“Model-based Optimization of Antiretroviral Therapy for HIV Treatment and Prevention”
Dr. Alison Hillis a Research Fellow and independent principle investigator at Harvard University’s Program for Evolutionary Dynamics. She holds a NIH Director’s Early Independence Award and is a member of the John Harvard Distinguished Science Fellows program. Dr. Hill develops mathematical and computational tools to help better understand, predict, and treat infectious diseases, with a particular focus on human viral infections including HIV/AIDS. Hill received her PhD in 2013 through Harvard’s Biophysics Program and was a joint graduate student in the Harvard-MIT Division of Health-Sciences and Technology (HST)’s Medical Engineering and Medical Physics program. She received her undergraduate degree in Physics from Queen’s University in Ontario, Canada.
“Model-based Optimization of Antiretroviral Therapy for HIV Treatment and Prevention “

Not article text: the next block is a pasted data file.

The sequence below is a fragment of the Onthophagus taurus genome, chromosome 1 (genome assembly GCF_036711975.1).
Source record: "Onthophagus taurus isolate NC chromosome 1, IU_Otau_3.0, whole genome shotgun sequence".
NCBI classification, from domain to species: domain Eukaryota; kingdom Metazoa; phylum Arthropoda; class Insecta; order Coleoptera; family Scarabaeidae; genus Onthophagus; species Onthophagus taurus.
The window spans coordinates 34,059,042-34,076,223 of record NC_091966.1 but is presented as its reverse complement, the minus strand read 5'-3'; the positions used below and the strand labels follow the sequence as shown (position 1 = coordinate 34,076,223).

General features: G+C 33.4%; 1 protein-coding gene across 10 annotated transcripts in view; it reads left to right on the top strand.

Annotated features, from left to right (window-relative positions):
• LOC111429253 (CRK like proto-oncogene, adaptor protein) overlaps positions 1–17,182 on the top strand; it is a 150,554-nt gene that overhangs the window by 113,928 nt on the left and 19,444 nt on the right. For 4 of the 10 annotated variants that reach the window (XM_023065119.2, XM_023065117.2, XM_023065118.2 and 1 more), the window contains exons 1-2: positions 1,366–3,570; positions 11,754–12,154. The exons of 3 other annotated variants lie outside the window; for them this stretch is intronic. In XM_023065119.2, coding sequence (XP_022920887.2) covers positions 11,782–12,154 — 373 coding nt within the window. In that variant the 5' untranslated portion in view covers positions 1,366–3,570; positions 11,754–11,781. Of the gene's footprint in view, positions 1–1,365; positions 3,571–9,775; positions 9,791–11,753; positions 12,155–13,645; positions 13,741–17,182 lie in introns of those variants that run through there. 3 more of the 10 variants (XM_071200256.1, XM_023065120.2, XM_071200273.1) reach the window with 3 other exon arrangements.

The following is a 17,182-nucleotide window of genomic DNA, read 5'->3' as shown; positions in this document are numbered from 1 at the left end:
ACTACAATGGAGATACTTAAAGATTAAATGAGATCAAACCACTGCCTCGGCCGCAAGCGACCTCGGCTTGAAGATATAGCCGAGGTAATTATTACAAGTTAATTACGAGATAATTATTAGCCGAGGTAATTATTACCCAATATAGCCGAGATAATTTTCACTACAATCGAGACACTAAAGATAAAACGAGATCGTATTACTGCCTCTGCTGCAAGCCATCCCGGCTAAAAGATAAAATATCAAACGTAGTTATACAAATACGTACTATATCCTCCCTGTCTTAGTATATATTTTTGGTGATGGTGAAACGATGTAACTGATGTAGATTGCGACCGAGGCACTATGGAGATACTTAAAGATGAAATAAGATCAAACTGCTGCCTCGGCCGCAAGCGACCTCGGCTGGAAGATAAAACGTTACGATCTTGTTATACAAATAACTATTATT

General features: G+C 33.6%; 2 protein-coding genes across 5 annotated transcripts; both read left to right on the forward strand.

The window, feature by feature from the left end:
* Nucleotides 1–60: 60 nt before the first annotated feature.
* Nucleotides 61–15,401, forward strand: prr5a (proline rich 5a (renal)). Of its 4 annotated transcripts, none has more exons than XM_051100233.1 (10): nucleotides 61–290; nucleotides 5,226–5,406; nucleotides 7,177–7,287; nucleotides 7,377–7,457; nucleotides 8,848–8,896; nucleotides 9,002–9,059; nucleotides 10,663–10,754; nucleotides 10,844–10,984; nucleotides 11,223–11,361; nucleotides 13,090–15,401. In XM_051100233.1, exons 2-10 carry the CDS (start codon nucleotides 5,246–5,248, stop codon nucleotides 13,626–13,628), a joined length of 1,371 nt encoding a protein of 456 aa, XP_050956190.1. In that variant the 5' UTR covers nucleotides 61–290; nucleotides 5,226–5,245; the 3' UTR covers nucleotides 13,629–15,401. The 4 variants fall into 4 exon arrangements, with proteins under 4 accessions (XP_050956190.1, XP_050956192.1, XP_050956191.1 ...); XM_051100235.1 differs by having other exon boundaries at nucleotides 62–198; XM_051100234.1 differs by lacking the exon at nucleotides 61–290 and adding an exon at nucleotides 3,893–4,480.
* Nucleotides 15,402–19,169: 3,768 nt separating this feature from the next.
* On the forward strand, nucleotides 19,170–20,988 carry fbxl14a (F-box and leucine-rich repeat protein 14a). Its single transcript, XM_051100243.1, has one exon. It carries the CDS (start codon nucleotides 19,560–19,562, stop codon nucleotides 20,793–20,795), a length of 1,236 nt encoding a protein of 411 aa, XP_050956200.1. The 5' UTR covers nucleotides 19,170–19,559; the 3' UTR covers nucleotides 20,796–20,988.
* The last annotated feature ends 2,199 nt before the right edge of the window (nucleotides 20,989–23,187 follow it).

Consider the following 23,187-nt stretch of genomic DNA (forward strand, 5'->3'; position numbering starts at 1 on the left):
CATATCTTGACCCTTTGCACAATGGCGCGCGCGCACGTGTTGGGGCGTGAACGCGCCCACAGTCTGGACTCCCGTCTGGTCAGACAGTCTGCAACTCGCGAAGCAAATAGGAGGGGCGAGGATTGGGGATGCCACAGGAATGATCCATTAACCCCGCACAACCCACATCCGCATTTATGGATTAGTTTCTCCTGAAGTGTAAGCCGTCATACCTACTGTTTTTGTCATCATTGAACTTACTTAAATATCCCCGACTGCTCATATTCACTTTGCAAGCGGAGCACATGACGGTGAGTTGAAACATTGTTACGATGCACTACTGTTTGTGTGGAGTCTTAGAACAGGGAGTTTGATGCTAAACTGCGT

Nearly 40 million people around the world are infected with HIV/AIDS, and the epidemic continues to grow. Antiretroviral drugs that have the potential to halt viral replication and prevent progression to AIDS are becoming increasingly available globally. Despite their promise, it remains a challenge to find optimal drugs combinations that can be taken daily for life without toxicities, the emergence of drug resistance, or lapses in adherence. I will present our work building mathematical models of viral spread and evolution within individuals to understand and predict treatment outcomes and guide the development of new therapies. These models combine the kinetics of drug levels in the body, the dynamics of active and latent HIV with drug-level-dependent infection rates, and mutation, selection, and competition between viral strains with different levels of drug resistance. We integrate genetic, laboratory, clinical, and epidemiological data to describe drugs used either to treat existing infection or as pre-exposure prophylaxis. I will discuss how these models have helped us understand the specific properties of therapy that promote or hinder the emergence of drug resistance, how and when imperfect adherence to treatment impacts its efficacy, and the potential risks and benefits of new long-acting drug formulations. Beyond HIV, our approach is adaptable to other rapidly evolving-microbial infections and can be used to connect within-host dynamics to population scale models of epidemics.